Vous êtes sur la page 1sur 648

oo

o
o
o

331,2

tW^,W+

/(.ft

Marin County Free Library


Civic Center Administration Building

San Rafael, California

ro

L4

MARIN COUNTY FREE LIBRARY


San Rafael, California
Nov-i'pg

DATE SLIP
iCH

,.:

AY

3 8

MOD

DATE DUE

sm ~

4 hg9 4

Qnt03199B
iwv-^

St

2 19 9 8

(K

Digitized by the Internet Archive


in

2010

http://www.archive.org/details/historyoflabouri02comm

HISTORY OF LABOUR IN
THE UNITED STATES

THE MACMILLAN COMPANY


NBW YORK

CHICAGO - DALLAS
BOSTON
SAN FRANCISCO

ATLANTA

MACMILLAN &
LONDON

CO.. Limited

BOMBAY CALCUTTA
MELBOURNE

THE MACMILLAN

CO. OF
TORONTO

CANADA,

Ltd.

HISTORY OF LABOUR IN
THE UNITED STATES
BY

COMMONS
HELEN L. SUMNER
E. B. MITTELMAN
H. E. HOAGLAND
JOHN B. ANDREWS SELIG PERLMAN
JOHN

DAVID

J.

R.

SAPOSS

WITH AN INTRODUCTORY NOTE


BY

HENRY

W.

FARNAM

VOLUMF.

II

Nrm ark

THE MACMILLAN COMPANY


1926
All rights reserved

Copyright, 1918

By THE MACMILLAN COMPANY


Set up and printed

Published

Second Printing, May.


Reissued, October,

April.

1921.

192fi

191 s

CONTENTS
INTRODUCTION
By John

PART

I.

It.

Commons

COLONIAL AND FEDERAL BEGINNINGS


(TO

1827

By David

J.

Saposs

CHAPTER

ORIGIN OF TRADE UNIONS

CHAPTER

25

I,

32

I,

88

II

DEVELOPMENT OF BARGAINING CLASSES

CHAPTER

I,

III

THE MERCHANT-CAPITALIST

CHAPTER IV
EARLY TRADE UNIONS

I,

108

I,

138

I,

153

I,

169

I,

185

CHAPTER V
CORDWAINERS' CONSPIRACY CASES,

CHAPTER
SIGNS OF AWAKENING,

PART

II.

1806-1815

VI

1820-1827

CITIZENSHIP

By Helen

L.

(1827-1833)

Sumner

CHAPTER

CAUSES OF THE AWAKENING

CHAPTER
RISE

AND GROWTH

IN

II

PHILADELPHIA

CONTENTS

vi

CHAPTER III
IN NEW YORK
CHAPTER IV

WORKINGMEN'S PARTIES

SPEED OF THE MOVEMENT

I,

231

I,

285

I,

302

I,

326

CHAPTER V
NEW ENGLAND

ASSOCIATION OF FARMERS,

MECHANICS AND OTHER WORKINGMEN

CHAPTER VI
RESULTS OF THE AWAKENING
PART

III.

TRADE UNIONISM
By Edwari)

B.

CHAPTER

THE TURN TO TRADE UNIONISM


CliAPTER II
THE CITY TRADES' UNION

CHAPTER
TRADE UNIONISM

IN

(1833-1&39)

Mittelman

335

I,

357

I,

381

I,

424

I,

439

I,

454

I,

472

I,

478

III

ACTION

CHAPTER

I,

IV

THE NATIONAL TRADES' UNION

CHAPTER V
PREMATURE NATIONAL TRADE UNIONS

CHAPTER

VI

DISINTEGRATION

APPENDICES
DATES ON WHICH TRADE

FIRST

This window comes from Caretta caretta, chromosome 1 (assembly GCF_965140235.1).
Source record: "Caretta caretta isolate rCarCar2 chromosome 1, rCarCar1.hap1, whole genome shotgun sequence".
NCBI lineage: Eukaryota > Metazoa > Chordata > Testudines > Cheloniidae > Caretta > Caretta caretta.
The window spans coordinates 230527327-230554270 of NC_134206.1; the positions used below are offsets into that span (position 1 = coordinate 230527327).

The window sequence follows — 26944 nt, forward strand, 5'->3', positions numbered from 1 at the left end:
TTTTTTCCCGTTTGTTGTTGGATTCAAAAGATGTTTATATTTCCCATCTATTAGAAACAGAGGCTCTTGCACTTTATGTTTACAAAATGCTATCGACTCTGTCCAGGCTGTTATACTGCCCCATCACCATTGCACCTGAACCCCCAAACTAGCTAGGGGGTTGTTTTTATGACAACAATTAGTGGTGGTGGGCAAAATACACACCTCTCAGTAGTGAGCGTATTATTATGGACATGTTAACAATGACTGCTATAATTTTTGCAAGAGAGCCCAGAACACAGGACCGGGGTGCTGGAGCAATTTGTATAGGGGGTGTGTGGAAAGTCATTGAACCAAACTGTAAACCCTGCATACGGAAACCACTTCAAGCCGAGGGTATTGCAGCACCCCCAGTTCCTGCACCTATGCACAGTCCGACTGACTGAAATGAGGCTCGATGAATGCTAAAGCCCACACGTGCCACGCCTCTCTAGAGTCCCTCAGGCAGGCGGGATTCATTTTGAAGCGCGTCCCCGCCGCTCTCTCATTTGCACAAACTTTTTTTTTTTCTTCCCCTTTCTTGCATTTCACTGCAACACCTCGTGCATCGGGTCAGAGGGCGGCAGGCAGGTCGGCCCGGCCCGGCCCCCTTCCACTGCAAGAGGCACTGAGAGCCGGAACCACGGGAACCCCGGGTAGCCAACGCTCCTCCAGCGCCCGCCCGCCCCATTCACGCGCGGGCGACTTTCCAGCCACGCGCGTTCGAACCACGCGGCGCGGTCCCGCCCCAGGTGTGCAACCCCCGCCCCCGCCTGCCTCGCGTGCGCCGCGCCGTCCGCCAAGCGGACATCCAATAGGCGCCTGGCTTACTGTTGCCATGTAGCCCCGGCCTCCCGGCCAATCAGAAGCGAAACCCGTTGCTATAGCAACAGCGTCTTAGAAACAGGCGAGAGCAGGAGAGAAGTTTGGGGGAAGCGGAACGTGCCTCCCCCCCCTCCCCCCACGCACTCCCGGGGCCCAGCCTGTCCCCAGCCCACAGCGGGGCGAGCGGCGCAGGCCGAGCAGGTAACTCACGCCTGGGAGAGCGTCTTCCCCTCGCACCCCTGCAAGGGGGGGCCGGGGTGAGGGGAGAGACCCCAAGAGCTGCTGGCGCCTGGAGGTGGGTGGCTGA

TIES APPEARED IN

NEW

TIMORE, PHILADELPHIA,
TON, 1833-1837
II

STRIKES,

1833-1837

SOCIE-

YORK, BAL-

AND

BOS-

CONTENTS

PART

IV.

vii

HUMANITARIANISM
By Henry

E.

(1840-1860)

Hoagland

CHAPTER

DEPRESSION AND IMMIGRATION

CHAPTER

I,

487

I,

493

I,

522

I,

536

I,

547

I,

564

I,

575

II

ASSOCIATION AND CO-OPERATION

CHAPTER

III

THE NEW AGRARIANISM

CHAPTER

IV

THE TEN-HOUR MOVEMENT

CHAPTER V
THE INDUSTRIAL CONGRESSES

CHAPTER

VI

CO-OPERATIVE UNIONISM

CHAPTER

VII

THE NEW TRADE UNIONISM

PART

V.

NATIONALISATION
By John

B.

Andrews

CHAPTER
ECONOMIC CONDITIONS
New

(1860-1877)

I
II, 3

Conditions. Railway construction, 3. Through-freight lines, 4.


Railway consolidations, 4. Appearance of the wholesale jobber, 5. The
first national trade unions, 5.
The Moulders. William H. Sylvis, 6. The effect of the extension of the
market on the moulder's trade, 6. The national union, 7. Its weakness, 7.
The Machinists and Blacksmiths. Evils in the trade, 8. The national
union, 9. Strike against the Baldwin Locomotive Works, 9. Outbreak
Other national unions, 10.
of the War depression, 9.
Unemployment and Impending War. The workingmen's opposition to
war, 10. Louisville and Philadelphia, 10. Fort Sumter and labour's

change of attitude,

11.

CONTENTS

viii

CHAPTER
THE WAR PERIOD,
War and

II

1861-1865

II, 13
The lethargy of the trade unions, 13. Legal tenWar prosperity and its beneficiaries, 14. Cost of living and

Prices.

der acts, 14.


wages, 15.

The Labour Press. lyncher's Trades' Review, 15. The Worhingman's


Advocate, 16. The Daily Evening Voice, 16. Other papers, 17.
Local Unions. The incentive tor organisation, 17. The wave of organisation during the war, 18.
The Trades' Assemblies. Progress of the trades' assemblies, 22. Strikes,
Functions of the trades' assemblies, 23. The Philadelphia trades'
23.
assembly, a typical assembly, 24.
Employers' Associations. Local and national associations, 2G. The
Employers' General Association of Michigan, 26. The reply of the trade
New York Masters Builders' Assounions, 29. Richard 1<\ Trevellick, 29.
Master Mechanics of Boston, 30. The associated employers
ciation, 29.
and the eight-hour movement of 1872, 31. The attempted " exclusive agreement," 32. Attitude towards trade agreements, 33.
International Industrial Assembly of North America. The national
trade unions and federation, 33. The trades' assemblies and federation,
The Louisville call, 34. The convention in Louisville, 35. Assistance
34.
during strikes, 36. Attitude towards co-operation and legislation, 37.
The constitution and the national trade unions, 37. Politics, 38. Causes
of failure, 38.

Distributive

The Rochdale

Co-operation. Cost of living, 39. Thomas Phillips, 39.


plan, 40. The turn towards productive co-operation, 41.

CHAPTER

III

THE NATIONAL TRADE UNIONS,

1864-1873

II,

42

Causes and General Progress. Effect of the nationalisation of the marNational trade unions in thirties, 43. The effect of national
ket, 43.
labour competition, 44. Effect of employers' associations, 44. Effect of
machinery and the division of labour. 44. Organisation of national trade